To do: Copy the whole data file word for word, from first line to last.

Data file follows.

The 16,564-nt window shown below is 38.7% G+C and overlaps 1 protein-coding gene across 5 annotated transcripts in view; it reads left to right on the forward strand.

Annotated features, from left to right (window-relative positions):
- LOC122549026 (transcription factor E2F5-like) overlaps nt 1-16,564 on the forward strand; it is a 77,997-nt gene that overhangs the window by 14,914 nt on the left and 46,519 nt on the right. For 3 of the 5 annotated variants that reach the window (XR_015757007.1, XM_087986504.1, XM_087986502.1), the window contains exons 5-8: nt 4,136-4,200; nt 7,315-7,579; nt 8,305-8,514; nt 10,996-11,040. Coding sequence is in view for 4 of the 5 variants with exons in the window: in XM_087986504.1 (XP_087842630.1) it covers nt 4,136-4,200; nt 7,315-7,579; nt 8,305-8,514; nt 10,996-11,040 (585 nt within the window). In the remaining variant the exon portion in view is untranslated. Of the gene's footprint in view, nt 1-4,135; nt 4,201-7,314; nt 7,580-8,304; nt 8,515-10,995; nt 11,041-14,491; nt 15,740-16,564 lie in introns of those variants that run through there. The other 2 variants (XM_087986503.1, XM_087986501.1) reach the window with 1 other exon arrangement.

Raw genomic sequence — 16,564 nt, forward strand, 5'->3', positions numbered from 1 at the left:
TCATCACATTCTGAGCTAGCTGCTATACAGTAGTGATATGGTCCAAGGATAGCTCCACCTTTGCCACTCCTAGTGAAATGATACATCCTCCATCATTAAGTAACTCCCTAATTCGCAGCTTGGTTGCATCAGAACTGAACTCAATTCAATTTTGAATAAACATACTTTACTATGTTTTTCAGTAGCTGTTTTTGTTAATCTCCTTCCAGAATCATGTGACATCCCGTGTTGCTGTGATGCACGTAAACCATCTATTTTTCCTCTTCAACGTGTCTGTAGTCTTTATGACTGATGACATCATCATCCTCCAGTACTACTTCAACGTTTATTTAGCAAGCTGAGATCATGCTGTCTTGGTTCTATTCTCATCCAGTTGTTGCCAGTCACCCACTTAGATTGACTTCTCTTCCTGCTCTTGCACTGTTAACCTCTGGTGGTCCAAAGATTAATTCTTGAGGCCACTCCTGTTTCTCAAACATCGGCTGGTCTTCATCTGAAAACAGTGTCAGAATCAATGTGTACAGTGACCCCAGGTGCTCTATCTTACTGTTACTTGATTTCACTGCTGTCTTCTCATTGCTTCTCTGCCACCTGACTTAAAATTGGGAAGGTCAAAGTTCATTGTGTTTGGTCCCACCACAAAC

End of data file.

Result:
The 16,564-nt window shown below is 38.7% G+C and overlaps 1 protein-coding gene across 5 annotated transcripts in view; it reads left to right on the forward strand.

Annotated features, from left to right (window-relative positions):
- LOC122549026 (transcription factor E2F5-like) overlaps nt 1-16,564 on the forward strand; it is a 77,997-nt gene that overhangs the window by 14,914 nt on the left and 46,519 nt on the right. For 3 of the 5 annotated variants that reach the window (XR_015757007.1, XM_087986504.1, XM_087986502.1), the window contains exons 5-8: nt 4,136-4,200; nt 7,315-7,579; nt 8,305-8,514; nt 10,996-11,040. Coding sequence is in view for 4 of the 5 variants with exons in the window: in XM_087986504.1 (XP_087842630.1) it covers nt 4,136-4,200; nt 7,315-7,579; nt 8,305-8,514; nt 10,996-11,040 (585 nt within the window). In the remaining variant the exon portion in view is untranslated. Of the gene's footprint in view, nt 1-4,135; nt 4,201-7,314; nt 7,580-8,304; nt 8,515-10,995; nt 11,041-14,491; nt 15,740-16,564 lie in introns of those variants that run through there. The other 2 variants (XM_087986503.1, XM_087986501.1) reach the window with 1 other exon arrangement.

Raw genomic sequence — 16,564 nt, forward strand, 5'->3', positions numbered from 1 at the left:
TCATCACATTCTGAGCTAGCTGCTATACAGTAGTGATATGGTCCAAGGATAGCTCCACCTTTGCCACTCCTAGTGAAATGATACATCCTCCATCATTAAGTAACTCCCTAATTCGCAGCTTGGTTGCATCAGAACTGAACTCAATTCAATTTTGAATAAACATACTTTACTATGTTTTTCAGTAGCTGTTTTTGTTAATCTCCTTCCAGAATCATGTGACATCCCGTGTTGCTGTGATGCACGTAAACCATCTATTTTTCCTCTTCAACGTGTCTGTAGTCTTTATGACTGATGACATCATCATCCTCCAGTACTACTTCAACGTTTATTTAGCAAGCTGAGATCATGCTGTCTTGGTTCTATTCTCATCCAGTTGTTGCCAGTCACCCACTTAGATTGACTTCTCTTCCTGCTCTTGCACTGTTAACCTCTGGTGGTCCAAAGATTAATTCTTGAGGCCACTCCTGTTTCTCAAACATCGGCTGGTCTTCATCTGAAAACAGTGTCAGAATCAATGTGTACAGTGACCCCAGGTGCTCTATCTTACTGTTACTTGATTTCACTGCTGTCTTCTCATTGCTTCTCTGCCACCTGACTTAAAATTGGGAAGGTCAAAGTTCATTGTGTTTGGTCCCACCACAAAC